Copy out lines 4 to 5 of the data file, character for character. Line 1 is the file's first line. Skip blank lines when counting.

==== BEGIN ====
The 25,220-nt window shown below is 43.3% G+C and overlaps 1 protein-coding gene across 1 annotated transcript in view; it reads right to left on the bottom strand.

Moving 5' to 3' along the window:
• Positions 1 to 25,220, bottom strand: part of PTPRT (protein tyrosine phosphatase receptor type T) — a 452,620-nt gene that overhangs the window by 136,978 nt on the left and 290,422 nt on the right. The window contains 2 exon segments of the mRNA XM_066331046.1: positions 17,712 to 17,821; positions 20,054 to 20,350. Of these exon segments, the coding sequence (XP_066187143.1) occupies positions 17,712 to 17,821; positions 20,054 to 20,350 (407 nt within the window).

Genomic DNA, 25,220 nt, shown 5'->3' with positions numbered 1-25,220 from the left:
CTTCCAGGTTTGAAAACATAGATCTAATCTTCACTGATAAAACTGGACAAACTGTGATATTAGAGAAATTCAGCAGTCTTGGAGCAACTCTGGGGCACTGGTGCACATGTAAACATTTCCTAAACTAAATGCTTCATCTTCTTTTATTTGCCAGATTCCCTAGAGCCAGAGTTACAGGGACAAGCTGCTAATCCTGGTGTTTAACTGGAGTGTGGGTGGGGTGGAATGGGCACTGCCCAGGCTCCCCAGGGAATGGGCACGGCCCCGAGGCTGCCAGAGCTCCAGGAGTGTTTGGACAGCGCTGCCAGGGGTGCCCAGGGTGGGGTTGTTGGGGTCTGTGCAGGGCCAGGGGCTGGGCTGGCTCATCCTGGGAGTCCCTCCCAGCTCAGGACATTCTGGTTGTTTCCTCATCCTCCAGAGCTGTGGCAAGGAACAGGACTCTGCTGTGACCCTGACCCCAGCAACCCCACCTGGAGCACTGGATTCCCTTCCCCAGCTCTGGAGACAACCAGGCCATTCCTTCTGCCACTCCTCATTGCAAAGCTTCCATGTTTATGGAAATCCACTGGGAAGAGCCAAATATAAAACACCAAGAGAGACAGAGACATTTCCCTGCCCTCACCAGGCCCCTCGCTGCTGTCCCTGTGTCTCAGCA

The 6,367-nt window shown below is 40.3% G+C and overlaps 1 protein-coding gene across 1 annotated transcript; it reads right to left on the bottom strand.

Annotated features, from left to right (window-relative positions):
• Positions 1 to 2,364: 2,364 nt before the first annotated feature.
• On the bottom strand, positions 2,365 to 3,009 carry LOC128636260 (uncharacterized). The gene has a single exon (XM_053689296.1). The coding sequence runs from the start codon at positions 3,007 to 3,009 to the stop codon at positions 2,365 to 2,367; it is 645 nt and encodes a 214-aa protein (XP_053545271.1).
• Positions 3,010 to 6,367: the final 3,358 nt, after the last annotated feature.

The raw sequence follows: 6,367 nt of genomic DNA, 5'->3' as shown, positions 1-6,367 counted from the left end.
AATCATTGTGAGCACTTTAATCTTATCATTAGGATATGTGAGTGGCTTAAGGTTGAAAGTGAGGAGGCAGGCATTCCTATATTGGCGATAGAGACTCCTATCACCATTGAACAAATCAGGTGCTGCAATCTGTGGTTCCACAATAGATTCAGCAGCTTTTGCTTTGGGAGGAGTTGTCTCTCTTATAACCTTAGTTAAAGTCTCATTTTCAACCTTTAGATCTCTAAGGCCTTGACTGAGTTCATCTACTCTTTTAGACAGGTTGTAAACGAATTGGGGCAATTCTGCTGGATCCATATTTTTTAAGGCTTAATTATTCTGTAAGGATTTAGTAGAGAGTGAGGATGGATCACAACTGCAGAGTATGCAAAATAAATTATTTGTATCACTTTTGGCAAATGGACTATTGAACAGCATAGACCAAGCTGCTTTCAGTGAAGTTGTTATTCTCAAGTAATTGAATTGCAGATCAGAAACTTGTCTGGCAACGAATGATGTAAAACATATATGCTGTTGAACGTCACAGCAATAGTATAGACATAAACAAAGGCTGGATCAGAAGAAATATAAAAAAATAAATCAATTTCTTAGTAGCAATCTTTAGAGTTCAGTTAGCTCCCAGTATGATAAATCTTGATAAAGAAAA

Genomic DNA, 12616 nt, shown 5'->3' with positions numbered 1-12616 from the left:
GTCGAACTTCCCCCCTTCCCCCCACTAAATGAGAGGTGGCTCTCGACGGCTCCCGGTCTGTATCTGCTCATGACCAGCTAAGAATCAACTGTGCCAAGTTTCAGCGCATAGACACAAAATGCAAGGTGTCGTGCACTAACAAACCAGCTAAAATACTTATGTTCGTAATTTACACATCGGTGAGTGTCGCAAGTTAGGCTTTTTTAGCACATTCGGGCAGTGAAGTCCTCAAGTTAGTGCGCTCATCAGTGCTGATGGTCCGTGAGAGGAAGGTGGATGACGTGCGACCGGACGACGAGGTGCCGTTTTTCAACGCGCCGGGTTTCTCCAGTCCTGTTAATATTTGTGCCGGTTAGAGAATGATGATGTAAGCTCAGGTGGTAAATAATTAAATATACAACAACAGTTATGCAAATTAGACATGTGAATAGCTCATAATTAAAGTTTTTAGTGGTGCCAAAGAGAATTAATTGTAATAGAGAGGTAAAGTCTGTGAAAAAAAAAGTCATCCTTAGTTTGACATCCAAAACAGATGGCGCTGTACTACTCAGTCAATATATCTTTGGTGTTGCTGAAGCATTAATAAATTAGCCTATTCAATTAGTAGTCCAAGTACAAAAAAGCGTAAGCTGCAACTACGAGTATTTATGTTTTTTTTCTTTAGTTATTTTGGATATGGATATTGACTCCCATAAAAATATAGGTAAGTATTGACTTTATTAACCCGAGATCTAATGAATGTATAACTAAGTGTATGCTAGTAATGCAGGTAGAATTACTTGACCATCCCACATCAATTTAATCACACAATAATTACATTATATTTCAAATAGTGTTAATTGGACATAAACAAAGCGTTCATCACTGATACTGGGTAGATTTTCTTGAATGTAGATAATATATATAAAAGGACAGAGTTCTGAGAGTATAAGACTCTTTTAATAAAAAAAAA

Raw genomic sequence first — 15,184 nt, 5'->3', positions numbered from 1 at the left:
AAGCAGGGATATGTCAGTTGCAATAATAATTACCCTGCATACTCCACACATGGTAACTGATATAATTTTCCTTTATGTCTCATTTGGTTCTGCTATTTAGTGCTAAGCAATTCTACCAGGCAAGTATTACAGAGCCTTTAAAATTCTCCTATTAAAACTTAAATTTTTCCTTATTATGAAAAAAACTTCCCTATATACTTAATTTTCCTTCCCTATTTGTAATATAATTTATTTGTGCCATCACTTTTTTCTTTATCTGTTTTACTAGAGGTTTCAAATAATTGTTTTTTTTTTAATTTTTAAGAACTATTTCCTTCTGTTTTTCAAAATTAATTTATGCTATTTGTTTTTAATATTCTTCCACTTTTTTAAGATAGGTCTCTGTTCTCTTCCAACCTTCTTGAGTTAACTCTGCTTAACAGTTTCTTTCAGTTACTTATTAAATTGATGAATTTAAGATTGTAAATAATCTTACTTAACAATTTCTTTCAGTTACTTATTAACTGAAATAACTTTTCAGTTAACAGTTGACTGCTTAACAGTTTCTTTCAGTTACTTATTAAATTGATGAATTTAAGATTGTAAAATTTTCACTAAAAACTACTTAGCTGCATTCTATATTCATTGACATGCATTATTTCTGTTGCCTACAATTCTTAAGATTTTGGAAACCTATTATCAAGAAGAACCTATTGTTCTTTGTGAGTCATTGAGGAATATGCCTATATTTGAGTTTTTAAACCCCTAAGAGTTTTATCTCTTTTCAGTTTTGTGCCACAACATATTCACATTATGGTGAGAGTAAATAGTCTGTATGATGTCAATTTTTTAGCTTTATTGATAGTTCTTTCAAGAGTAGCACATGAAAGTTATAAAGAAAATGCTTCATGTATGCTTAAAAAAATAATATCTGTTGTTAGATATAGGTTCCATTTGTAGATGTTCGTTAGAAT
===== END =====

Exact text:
Genomic DNA, 25,220 nt, shown 5'->3' with positions numbered 1-25,220 from the left:
CTTCCAGGTTTGAAAACATAGATCTAATCTTCACTGATAAAACTGGACAAACTGTGATATTAGAGAAATTCAGCAGTCTTGGAGCAACTCTGGGGCACTGGTGCACATGTAAACATTTCCTAAACTAAATGCTTCATCTTCTTTTATTTGCCAGATTCCCTAGAGCCAGAGTTACAGGGACAAGCTGCTAATCCTGGTGTTTAACTGGAGTGTGGGTGGGGTGGAATGGGCACTGCCCAGGCTCCCCAGGGAATGGGCACGGCCCCGAGGCTGCCAGAGCTCCAGGAGTGTTTGGACAGCGCTGCCAGGGGTGCCCAGGGTGGGGTTGTTGGGGTCTGTGCAGGGCCAGGGGCTGGGCTGGCTCATCCTGGGAGTCCCTCCCAGCTCAGGACATTCTGGTTGTTTCCTCATCCTCCAGAGCTGTGGCAAGGAACAGGACTCTGCTGTGACCCTGACCCCAGCAACCCCACCTGGAGCACTGGATTCCCTTCCCCAGCTCTGGAGACAACCAGGCCATTCCTTCTGCCACTCCTCATTGCAAAGCTTCCATGTTTATGGAAATCCACTGGGAAGAGCCAAATATAAAACACCAAGAGAGACAGAGACATTTCCCTGCCCTCACCAGGCCCCTCGCTGCTGTCCCTGTGTCTCAGCA